The above problems and others are at least partially solved and the above purposes and others are realized in portable communication equipment having a virtual display including display electronics and optics for providing a virtual image in the display, a virtual control panel image viewable in the virtual display as a portion of the virtual image and cursor electronics connected to the display electronics for producing a manually controllable cursor virtual image in the display. The virtual image control panel is connected to be operable with the cursor virtual image and further connected to operate the portable communication equipment. Manual controls, connected to the cursor electronics for controlling the position and function of the cursor virtual image, are mounted on the portable communication equipment and externally accessible by an operator to provide image interaction functions such as pull-down menus and image selection.

BRIEF DESCRIPTION OF THE DRAWINGS

Referring to the drawings:

FIG. 1 is a simplified schematic view of a compact virtual image display embodying the present invention;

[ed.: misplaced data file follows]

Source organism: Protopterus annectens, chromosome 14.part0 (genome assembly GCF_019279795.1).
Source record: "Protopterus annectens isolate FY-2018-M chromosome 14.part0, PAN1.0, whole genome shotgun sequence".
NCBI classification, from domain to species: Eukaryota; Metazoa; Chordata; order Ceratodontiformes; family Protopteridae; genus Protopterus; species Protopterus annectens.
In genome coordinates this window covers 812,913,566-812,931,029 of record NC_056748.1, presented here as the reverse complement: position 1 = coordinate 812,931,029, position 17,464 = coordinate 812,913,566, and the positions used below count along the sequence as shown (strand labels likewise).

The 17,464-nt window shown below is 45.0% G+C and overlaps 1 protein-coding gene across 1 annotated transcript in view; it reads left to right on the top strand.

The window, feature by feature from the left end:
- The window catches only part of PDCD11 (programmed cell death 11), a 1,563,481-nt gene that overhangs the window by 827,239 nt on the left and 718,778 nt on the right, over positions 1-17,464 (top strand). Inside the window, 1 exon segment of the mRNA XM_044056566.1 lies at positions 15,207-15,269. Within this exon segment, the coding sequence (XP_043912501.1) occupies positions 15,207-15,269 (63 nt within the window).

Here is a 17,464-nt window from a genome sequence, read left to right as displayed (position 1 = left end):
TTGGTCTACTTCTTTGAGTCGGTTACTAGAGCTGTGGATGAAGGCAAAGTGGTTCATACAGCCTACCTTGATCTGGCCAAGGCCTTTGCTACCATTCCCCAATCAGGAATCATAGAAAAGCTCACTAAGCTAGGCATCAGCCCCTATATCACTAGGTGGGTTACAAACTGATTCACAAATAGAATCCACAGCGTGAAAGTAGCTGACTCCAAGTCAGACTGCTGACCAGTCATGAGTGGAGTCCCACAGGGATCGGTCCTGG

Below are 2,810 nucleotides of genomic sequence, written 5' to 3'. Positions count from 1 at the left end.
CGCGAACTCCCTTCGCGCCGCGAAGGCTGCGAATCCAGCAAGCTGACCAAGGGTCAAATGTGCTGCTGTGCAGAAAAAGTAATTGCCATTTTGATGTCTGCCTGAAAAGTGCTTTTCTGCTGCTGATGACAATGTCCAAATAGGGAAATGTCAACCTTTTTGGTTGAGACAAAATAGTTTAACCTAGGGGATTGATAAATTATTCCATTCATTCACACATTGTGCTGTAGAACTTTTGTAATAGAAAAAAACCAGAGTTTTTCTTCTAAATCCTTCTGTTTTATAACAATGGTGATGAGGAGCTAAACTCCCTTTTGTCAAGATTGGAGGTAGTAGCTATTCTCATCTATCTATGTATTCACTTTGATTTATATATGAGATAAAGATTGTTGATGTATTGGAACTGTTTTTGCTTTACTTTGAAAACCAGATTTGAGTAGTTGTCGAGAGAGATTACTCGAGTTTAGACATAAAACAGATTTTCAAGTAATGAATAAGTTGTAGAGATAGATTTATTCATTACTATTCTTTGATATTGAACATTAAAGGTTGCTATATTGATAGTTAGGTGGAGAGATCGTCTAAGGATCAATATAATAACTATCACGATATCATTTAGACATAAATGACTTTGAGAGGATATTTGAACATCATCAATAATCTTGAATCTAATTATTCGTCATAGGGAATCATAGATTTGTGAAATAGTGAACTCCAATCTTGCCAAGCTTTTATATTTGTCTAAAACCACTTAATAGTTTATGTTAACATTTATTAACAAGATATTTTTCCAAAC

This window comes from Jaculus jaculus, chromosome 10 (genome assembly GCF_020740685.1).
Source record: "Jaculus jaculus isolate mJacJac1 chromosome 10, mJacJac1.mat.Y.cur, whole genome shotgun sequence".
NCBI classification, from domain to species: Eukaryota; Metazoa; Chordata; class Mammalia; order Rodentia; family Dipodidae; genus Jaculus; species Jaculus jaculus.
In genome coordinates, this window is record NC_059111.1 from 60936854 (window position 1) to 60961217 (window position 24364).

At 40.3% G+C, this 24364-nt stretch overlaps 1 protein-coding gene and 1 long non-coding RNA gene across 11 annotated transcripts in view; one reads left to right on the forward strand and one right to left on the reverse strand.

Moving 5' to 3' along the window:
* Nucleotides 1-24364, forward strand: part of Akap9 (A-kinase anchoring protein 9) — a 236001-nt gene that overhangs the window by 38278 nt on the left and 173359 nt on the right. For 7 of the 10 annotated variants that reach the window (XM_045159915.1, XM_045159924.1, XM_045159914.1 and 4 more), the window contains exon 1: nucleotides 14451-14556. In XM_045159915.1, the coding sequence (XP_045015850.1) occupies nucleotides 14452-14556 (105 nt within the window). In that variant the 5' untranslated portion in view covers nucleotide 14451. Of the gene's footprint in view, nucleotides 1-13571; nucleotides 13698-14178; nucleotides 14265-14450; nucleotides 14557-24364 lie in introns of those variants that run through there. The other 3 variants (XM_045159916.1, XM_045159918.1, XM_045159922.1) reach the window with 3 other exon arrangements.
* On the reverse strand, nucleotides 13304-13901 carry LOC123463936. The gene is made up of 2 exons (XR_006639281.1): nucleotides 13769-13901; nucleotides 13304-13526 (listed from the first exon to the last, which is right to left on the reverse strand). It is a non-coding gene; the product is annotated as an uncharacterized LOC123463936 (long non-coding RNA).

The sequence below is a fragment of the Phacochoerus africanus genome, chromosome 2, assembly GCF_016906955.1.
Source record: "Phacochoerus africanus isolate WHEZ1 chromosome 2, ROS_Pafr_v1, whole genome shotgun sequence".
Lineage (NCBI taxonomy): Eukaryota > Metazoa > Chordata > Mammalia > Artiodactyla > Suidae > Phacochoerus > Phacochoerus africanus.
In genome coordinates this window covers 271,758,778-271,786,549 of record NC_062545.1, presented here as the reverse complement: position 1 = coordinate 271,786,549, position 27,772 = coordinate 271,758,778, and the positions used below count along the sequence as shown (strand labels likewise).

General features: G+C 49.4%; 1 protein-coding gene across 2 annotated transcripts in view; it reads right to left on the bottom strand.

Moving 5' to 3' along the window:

FIG. 2 is a simplified block diagram of electronics associated with the compact virtual image display of FIG. 1;

FIG. 3 is an enlarged view in top plan of an LED array, portions thereof broken away, forming a portion of the electronics of FIG. 2;

FIG. 4 is a perspective view of portable communication equipment embodying the present invention;

FIG. 5 is a simplified sectional view as seen from the line 5--5 of FIG. 4;

FIG. 6 is a side view of an embodiment of a waveguide virtual image display;

FIG. 7 is a simplified block diagram of a direct retinal scan type of virtual image display;

FIG. 8 is a view in perspective illustrating a typical view, including a virtual image control panel, as seen by the operator of the portable communications receiver of FIG. 4;

FIG. 9 is a block diagram of electronics for communication equipment embodying the present invention;

FIG. 10 is a view in top plan of touch pad included as a part of the electronics of FIG. 11;

FIG. 11 is a sectional view of the touch pad as seen from the line 11--11 of FIG. 10;

FIG. 12 is a sectional view similar to FIG. 11 with the touch pad in a different configuration;

FIG. 13 is a perspective view of a communication receiver embodying the present invention;

FIG. 14 is a view in front plan of another embodiment of a communication receiver embodying the present invention; and

FIG. 15 is a view in front plan of the communication receiver of FIG. 14 in a ready-to-use position.

DESCRIPTION OF THE PREFERRED EMBODIMENTS